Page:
The nation’s exports contracted 6.5 percent last month year-on-year, easing to a single-digit percentage for the first time in 11 months, as demand for electronics improved slightly and oil prices stabilized, the Ministry of Finance said yesterday.
The downturn has now continued for 15 consecutive months, longer than the trough following the 2008-2009 worldwide financial crisis, as international trade is in the doldrums and the nation’s exporters have failed to introduce game-changing innovations or tap new markets.
“The global economy remains soft and the improvement has much to do with a low base last year,” Department of Statistics Director-General Yeh Maan-tzwu (葉滿足) said.
The pace of the decline might widen this month, given the relatively high base of the same period last year and the continuing effect of this quarter’s off season for technology products, Yeh said.
Exports shrank 6.5 percent annually to US$22.25 billion last month, while imports fell 9.6 percent to US$17.45 billion, rendering a trade surplus of US$4.8 billion, ministry data showed.
All product categories posted negative year-on-year growth, except for machinery shipments, which gained 2.4 percent, due to the sector’s competitive advantage in the global market, the report said.
Exports of electronic products declined 3.4 percent to US$6.89 billion, while information and communications shipments retreated 11.4 percent to US$2.38 billion, the report said.
Together, the two product categories make up 41.7 percent of the nation’s exports, and the performance of the two sectors is key to the economy, the report said.
Shipments to China — which with 39.2 percent of total exports last month was the nation’s most significant export destination — last month dropped 6.8 percent annually to US$8.72 billion, narrowing from a 14.2 percent decline in March, the report said.
Sales of electronic components to China posted a 4 percent pickup, while shipments of optical, plastic and mineral products retreated, the report said.
A decline in exports to the US last month worsened to 12.7 percent year-on-year, from 8.5 percent in March as the world’s main end-market for consumer electronics bought fewer handheld devices, Yeh said.
However, demand from Europe appears to have stabilized with outbound shipments last month growing 10.4 percent to US$2.24 billion from the same period last year, compared with a 3 percent fall in March, the report said.
Yeh attributed the upturn to improving sales of basic metal, chemical and machinery products.
In the first four months, exports declined 10.7 percent from the same period last year, while imports fell 12.9 percent.
The ministry sees no indications of any recovery in the near term, Yeh said.
Capital equipment imports, a barometer of private investment, gained 6.4 percent year-on-year to US$3.07 billion, accelerating from a 0.3 percent increase in March, the report said.
However, local semiconductor companies acquired less equipment last month from a year earlier, although the year-to-date sum did show a modest increase, Yeh said.
Demand aside, crude prices continued to weigh on exports, but the impact appears to be tapering off, the official said.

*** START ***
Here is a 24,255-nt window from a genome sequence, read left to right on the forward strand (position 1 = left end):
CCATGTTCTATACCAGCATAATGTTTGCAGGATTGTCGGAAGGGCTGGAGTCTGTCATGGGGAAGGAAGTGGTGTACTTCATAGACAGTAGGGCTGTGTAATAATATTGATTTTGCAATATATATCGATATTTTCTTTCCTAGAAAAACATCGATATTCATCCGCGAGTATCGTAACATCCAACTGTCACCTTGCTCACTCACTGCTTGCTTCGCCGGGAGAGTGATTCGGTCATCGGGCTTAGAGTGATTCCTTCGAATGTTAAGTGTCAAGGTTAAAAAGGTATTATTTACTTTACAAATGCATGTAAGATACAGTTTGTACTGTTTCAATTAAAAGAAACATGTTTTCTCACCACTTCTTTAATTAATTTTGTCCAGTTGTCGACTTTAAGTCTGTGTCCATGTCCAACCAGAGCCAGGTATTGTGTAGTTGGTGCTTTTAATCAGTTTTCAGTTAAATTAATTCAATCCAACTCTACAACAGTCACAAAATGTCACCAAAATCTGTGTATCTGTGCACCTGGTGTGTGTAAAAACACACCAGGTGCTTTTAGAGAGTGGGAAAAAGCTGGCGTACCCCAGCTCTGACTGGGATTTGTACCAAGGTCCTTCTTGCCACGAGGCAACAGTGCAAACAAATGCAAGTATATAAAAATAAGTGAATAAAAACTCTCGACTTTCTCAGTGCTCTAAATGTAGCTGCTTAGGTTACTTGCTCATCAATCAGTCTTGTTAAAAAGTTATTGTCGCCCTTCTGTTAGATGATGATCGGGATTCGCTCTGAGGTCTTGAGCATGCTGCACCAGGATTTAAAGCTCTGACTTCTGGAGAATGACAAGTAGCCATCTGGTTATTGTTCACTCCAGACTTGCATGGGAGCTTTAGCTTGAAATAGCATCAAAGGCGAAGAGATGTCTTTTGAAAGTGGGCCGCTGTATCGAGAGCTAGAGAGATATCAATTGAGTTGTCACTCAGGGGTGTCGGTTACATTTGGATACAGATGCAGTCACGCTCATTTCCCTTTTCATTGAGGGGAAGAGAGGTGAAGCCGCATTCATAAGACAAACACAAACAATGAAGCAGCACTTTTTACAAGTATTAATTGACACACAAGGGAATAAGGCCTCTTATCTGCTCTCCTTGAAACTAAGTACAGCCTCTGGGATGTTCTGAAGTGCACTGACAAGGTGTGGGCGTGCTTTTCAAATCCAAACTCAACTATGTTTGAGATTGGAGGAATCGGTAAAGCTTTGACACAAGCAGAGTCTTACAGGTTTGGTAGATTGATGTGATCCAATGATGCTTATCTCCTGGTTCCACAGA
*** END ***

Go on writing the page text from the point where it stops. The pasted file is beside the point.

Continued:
Exports would have returned to positive territory last month in the absence of crude price disruptions, Yeh said.
TARGETED TEXTS: The center’s head said that visitor numbers at scenic spots were greater than expected and people did not do a very good job of social distancing The Central Epidemic Command Center (CECC) yesterday sent two warning text messages to urge people to practice social distancing, especially by avoiding crowded scenic areas. The two messages were sent at 11:55am on the third day of the four-day Tomb Sweeping Day weekend, reminding people about social distancing and hand hygiene to help prevent COVID-19 infection. “When visiting crowded scenic spots during the Tomb Sweeping Day weekend, please keep a social distance of at least 1.5m indoors and 1m outdoors, wear a mask and wash your hands frequently. Please wear a mask and seek immediate medical attention if you are feeling ill
There is no need to lock down Taipei, but the International Workers’ Day long weekend from May 1 to 3 should be postponed, a public health researcher said yesterday. Although the spread of COVID-19 in Taiwan has not reached an extent that would necessitate the closure of any area, large crowds that gathered over the Tomb Sweeping Day holiday, which ends today, showed reduced vigilance among some people, National Taiwan University College of Public Health dean Chan Chang-chuan (詹長權) said. This reduced vigilance increases the risk of the virus spreading, Chan said, adding that the government should push back national holidays to
As more schools shift to distance learning due to the COVID-19 pandemic, lawmakers in Taipei yesterday urged the Ministry of Education to pay attention to the security risks associated with using the remote conferencing service Zoom. Following reports about privacy and security issues with Zoom, including that it sends data to China, groups such as NASA, the New York City government and the UK’s Ministry of Defence have reportedly banned its use. Zoom founder and chief executive officer Eric Yuan (袁征), a Chinese-American, has apologized, saying that the company would freeze the development of new features and shift its resources to
Seven new cases of COVID-19, including one domestic case, were reported yesterday by the Central Epidemic Command Center (CECC), which added “diarrhea of unknown cause” to the criteria for reporting suspected cases. Minister of Health and Welfare Chen Shih-chung (陳時中), who heads the center, said the domestic case — the nation’s 352nd — is a man in his 40s who lives alone, did not travel abroad recently and began showing symptoms on Monday. “The man sought treatment for a fever at a clinic on March 30, went to the same clinic again on April 1 for loss of taste and smell, and